You’re right to be concerned about the safety of your drinking water, especially when it comes to your kids. You’ve seen reports of contaminated water in the headlines and heard about the potential for older homes to have trace amounts of lead in their tap water.

According to the U.S. Centers for Disease Control and Prevention, water contaminants can cause reproductive problems, neurological disorders, and gastrointestinal issues. And the risk for these conditions is higher for infants, young children, and people with sensitive immune systems such as those who are pregnant or elderly.

Here are a few things you can do to keep your home’s drinking water clean and safe from contaminants.

Have your home’s plumbing system inspected

Approximately 70% of surveyed homeowners say that a home inspection helped them avoid potential issues. Home inspections aren’t limited to the time you move in, either.

Your plumbing system should actually be inspected at least once every two years. If you’re one of the 48 million people who receive their drinking water from private or household wells, you may need to have your system inspected more frequently.

Older homes often have plumbing systems that are made from outdated materials like lead, copper, galvanized steel, and polybutylene. Consider that in Florida, condos are required to undergo an inspection every 40 years for structural issues. An inspection every two years for your plumbing can identify these materials so you know whether your system needs to be replaced.

Don’t flush household products down the drain

Certain household products should never be flushed down the drain because of their potential to clog your main sewer line or contaminate the drinking water. The plumbing system in your house is made up of two separate subsystems, one that brings freshwater in and another that takes wastewater out.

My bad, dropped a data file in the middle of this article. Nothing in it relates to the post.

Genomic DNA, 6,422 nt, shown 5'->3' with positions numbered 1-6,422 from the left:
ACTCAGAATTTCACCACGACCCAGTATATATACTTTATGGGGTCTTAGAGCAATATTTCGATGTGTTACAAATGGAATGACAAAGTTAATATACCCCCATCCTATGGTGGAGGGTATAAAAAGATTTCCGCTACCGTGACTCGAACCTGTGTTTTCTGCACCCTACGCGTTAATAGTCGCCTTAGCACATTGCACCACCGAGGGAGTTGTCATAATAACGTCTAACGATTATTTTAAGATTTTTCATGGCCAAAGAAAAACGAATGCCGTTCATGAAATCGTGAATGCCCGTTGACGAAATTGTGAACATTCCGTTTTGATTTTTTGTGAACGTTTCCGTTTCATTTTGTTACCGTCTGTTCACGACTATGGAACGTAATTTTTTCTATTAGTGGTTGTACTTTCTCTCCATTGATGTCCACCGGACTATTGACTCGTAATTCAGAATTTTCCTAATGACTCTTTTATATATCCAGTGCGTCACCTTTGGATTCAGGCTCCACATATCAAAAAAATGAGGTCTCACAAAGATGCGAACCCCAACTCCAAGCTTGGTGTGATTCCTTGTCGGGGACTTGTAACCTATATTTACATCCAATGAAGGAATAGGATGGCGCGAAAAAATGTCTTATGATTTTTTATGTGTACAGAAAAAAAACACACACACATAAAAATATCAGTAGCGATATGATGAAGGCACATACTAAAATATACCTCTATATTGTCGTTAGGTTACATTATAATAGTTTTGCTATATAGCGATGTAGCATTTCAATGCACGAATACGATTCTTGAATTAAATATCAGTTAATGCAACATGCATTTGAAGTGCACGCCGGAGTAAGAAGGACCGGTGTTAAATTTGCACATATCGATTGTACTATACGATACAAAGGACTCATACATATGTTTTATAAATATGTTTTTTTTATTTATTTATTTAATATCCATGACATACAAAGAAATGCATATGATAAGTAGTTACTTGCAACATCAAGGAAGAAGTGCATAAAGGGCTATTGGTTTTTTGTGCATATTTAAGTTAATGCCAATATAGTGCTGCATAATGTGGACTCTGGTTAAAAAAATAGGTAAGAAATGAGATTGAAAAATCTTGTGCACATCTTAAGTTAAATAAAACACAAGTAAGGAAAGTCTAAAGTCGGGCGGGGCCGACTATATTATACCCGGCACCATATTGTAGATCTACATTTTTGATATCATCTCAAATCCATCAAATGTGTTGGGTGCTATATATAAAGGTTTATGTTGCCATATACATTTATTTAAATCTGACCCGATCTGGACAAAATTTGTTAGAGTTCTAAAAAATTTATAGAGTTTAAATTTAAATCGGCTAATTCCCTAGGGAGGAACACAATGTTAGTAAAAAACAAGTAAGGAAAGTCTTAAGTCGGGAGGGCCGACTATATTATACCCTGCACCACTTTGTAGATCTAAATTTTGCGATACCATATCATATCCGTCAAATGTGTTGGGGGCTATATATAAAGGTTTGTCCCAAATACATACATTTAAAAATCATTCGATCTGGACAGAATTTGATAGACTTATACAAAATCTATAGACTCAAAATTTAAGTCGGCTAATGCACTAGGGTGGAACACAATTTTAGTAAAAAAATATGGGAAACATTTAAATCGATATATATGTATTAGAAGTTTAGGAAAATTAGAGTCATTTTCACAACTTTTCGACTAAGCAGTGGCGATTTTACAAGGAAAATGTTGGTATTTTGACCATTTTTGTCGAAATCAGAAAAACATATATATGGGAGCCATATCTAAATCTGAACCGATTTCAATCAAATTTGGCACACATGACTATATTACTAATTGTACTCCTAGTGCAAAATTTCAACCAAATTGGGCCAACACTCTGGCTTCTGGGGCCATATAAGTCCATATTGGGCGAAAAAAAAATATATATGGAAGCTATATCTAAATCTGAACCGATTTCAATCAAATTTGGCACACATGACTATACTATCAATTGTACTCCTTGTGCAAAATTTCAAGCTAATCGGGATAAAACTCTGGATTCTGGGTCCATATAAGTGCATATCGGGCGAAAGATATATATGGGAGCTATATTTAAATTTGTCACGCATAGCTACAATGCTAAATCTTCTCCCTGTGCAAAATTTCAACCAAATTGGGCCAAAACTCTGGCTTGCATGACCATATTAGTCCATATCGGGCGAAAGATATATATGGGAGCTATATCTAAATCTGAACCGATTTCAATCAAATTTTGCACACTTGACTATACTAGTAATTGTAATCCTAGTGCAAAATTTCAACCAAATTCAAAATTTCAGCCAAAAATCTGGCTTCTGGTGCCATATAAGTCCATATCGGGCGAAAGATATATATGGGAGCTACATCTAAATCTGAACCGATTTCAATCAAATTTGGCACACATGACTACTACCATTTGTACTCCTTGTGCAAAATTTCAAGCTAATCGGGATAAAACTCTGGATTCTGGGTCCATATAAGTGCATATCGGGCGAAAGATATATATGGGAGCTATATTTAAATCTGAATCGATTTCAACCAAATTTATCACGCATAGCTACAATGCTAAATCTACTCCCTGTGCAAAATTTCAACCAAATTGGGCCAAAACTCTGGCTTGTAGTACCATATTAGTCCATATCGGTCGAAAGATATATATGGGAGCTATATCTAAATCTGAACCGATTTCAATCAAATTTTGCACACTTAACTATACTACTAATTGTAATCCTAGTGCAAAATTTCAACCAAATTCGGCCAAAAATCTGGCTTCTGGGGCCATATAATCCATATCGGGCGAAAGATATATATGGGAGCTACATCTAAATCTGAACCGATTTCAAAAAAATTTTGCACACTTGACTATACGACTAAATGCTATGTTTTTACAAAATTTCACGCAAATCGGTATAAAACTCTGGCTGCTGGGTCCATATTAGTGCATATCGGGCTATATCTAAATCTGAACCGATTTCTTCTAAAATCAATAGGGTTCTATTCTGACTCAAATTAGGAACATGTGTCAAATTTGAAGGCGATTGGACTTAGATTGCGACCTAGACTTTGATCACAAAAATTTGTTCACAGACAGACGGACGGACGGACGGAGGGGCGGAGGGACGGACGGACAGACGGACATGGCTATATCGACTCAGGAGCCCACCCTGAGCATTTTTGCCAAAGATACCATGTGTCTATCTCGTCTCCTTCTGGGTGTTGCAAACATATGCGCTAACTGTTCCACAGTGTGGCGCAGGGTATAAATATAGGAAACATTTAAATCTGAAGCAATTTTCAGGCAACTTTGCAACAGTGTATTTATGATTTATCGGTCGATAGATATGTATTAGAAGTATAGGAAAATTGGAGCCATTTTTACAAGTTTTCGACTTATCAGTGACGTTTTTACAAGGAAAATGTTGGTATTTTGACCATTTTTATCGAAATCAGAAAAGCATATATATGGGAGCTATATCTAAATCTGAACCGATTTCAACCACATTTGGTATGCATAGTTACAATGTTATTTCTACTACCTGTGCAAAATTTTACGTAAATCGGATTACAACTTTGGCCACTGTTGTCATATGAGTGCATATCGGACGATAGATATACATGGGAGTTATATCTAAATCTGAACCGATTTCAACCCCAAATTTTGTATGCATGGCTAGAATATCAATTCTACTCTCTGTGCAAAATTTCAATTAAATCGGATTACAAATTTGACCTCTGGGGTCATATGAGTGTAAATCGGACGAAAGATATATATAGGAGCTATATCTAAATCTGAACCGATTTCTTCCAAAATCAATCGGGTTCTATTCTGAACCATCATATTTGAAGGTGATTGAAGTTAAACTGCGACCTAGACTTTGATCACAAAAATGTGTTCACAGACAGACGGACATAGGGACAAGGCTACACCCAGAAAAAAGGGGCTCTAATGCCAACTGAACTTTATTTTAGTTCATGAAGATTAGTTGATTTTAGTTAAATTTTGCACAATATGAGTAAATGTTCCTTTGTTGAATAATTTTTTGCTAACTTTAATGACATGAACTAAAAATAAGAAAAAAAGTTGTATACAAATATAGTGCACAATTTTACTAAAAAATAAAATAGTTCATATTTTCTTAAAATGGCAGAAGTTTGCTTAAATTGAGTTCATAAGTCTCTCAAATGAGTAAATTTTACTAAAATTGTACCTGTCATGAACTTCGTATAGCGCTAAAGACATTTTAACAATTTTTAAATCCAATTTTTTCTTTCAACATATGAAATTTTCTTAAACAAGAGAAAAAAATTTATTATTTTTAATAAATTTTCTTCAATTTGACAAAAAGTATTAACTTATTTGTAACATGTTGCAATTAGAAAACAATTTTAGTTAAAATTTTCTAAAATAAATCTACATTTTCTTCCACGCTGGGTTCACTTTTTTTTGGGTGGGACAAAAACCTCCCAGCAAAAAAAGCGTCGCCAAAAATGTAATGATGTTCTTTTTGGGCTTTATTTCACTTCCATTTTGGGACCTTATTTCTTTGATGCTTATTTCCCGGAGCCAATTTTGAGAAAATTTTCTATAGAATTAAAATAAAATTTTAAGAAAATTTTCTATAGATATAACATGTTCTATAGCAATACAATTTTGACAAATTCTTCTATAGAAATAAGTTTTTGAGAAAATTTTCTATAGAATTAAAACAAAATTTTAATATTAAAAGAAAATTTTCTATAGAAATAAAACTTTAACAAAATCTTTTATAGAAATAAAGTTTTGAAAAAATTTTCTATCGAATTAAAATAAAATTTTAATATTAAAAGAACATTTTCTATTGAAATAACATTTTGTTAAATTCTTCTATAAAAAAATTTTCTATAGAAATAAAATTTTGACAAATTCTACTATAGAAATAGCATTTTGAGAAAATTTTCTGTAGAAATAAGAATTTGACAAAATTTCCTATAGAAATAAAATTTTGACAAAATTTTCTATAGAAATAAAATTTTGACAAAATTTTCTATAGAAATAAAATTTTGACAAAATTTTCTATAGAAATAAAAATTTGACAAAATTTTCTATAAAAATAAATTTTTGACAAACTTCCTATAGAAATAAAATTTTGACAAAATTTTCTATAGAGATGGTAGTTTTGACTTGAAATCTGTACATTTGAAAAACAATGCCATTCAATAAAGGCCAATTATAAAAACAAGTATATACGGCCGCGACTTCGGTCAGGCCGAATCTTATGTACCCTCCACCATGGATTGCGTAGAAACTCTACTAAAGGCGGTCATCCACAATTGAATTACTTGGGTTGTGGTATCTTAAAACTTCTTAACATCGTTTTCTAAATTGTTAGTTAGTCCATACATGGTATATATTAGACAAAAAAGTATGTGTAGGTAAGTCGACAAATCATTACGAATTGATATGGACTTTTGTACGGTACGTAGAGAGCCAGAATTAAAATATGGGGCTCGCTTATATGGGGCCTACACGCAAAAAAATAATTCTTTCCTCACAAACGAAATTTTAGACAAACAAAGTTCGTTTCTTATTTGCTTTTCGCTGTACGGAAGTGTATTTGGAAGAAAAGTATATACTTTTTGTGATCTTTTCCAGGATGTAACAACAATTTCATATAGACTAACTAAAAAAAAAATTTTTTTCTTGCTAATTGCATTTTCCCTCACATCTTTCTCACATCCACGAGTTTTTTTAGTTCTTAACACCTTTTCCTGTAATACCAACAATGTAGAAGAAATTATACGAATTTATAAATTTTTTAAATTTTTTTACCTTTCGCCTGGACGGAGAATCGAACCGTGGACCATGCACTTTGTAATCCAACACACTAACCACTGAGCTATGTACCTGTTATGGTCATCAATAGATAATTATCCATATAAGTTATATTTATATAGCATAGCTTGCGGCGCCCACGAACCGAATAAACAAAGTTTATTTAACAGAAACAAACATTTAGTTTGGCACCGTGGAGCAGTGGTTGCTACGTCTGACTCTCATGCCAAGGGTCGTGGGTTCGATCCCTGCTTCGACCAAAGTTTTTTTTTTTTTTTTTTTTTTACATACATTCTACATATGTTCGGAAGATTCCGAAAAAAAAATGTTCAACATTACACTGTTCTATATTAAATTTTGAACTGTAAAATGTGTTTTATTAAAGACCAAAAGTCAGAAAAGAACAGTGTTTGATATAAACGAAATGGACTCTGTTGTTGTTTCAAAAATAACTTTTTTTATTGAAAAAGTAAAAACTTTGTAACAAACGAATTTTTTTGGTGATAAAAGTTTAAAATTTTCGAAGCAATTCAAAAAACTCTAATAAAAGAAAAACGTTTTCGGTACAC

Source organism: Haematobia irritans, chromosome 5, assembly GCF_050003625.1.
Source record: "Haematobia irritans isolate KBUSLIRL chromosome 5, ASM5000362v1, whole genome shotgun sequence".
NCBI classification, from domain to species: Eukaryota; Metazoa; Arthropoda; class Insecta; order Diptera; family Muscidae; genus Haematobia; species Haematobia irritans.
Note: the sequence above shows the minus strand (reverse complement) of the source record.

When there’s a clog in your subsystem that takes the wastewater out, wastewater can back up into your home or even out into your yard. If you suspect there might be a clog in your main sewer line, take a look at your lawn.

One of the common signs that there’s a clog in your main sewer line is that the lawn looks greener or water-logged along the sewer line. Of course, to provide your lawn with an inch of water you need over a half a gallon per square foot, but if you haven’t watered your lawn in a while and you see puddles in your lawn that weren’t caused by rain, you might have a plumbing issue.

Never flush medications, paint, old cleaning products, or old perfumes/colognes down the drain to avoid contaminating your drinking water. Avoid flushing moist towelettes, bacon grease, cooking oil, pasta, eggshells, and coffee grounds to avoid clogged sewer lines.

Filter your water

Many families nowadays filter their water at home using another line of defense against contaminants that could be passed through the local utility. There are different filters to choose from including:

  • Pitcher water filters
  • Charcoal stick water filters
  • Reverse osmosis filtration systems
  • Water distillation filters
  • Solid block carbon filters
  • Under counter multi-stage filters

Each filtration system has its own pros and cons. Ultimately, how you decide to filter your water depends on your personal water preferences, your style, and your budget.

You’re right to be concerned about the quality of your drinking water. By following the tips above, you can feel more secure pouring yourself and your kids a glass.